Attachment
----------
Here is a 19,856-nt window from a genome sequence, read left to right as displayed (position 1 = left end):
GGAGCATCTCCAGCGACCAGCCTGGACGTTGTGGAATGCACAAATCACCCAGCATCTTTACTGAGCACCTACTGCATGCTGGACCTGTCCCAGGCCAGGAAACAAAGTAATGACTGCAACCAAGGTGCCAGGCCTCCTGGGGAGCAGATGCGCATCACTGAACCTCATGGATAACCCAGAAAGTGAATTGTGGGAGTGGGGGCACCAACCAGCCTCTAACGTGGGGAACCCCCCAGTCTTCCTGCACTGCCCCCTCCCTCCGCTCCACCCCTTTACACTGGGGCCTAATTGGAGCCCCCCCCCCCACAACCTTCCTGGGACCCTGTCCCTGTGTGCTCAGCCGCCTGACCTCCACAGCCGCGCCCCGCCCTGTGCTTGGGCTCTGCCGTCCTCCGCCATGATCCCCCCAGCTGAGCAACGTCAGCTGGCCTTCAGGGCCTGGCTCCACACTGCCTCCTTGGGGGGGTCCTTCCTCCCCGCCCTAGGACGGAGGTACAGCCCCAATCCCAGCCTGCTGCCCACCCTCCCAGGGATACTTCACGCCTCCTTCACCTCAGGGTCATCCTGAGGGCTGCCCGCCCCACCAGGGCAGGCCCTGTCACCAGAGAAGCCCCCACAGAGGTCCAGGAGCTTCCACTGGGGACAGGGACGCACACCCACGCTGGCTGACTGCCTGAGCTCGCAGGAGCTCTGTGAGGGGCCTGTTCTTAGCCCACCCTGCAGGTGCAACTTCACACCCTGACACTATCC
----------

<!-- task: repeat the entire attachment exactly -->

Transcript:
Here is a 19,856-nt window from a genome sequence, read left to right as displayed (position 1 = left end):
GGAGCATCTCCAGCGACCAGCCTGGACGTTGTGGAATGCACAAATCACCCAGCATCTTTACTGAGCACCTACTGCATGCTGGACCTGTCCCAGGCCAGGAAACAAAGTAATGACTGCAACCAAGGTGCCAGGCCTCCTGGGGAGCAGATGCGCATCACTGAACCTCATGGATAACCCAGAAAGTGAATTGTGGGAGTGGGGGCACCAACCAGCCTCTAACGTGGGGAACCCCCCAGTCTTCCTGCACTGCCCCCTCCCTCCGCTCCACCCCTTTACACTGGGGCCTAATTGGAGCCCCCCCCCCCACAACCTTCCTGGGACCCTGTCCCTGTGTGCTCAGCCGCCTGACCTCCACAGCCGCGCCCCGCCCTGTGCTTGGGCTCTGCCGTCCTCCGCCATGATCCCCCCAGCTGAGCAACGTCAGCTGGCCTTCAGGGCCTGGCTCCACACTGCCTCCTTGGGGGGGTCCTTCCTCCCCGCCCTAGGACGGAGGTACAGCCCCAATCCCAGCCTGCTGCCCACCCTCCCAGGGATACTTCACGCCTCCTTCACCTCAGGGTCATCCTGAGGGCTGCCCGCCCCACCAGGGCAGGCCCTGTCACCAGAGAAGCCCCCACAGAGGTCCAGGAGCTTCCACTGGGGACAGGGACGCACACCCACGCTGGCTGACTGCCTGAGCTCGCAGGAGCTCTGTGAGGGGCCTGTTCTTAGCCCACCCTGCAGGTGCAACTTCACACCCTGACACTATCC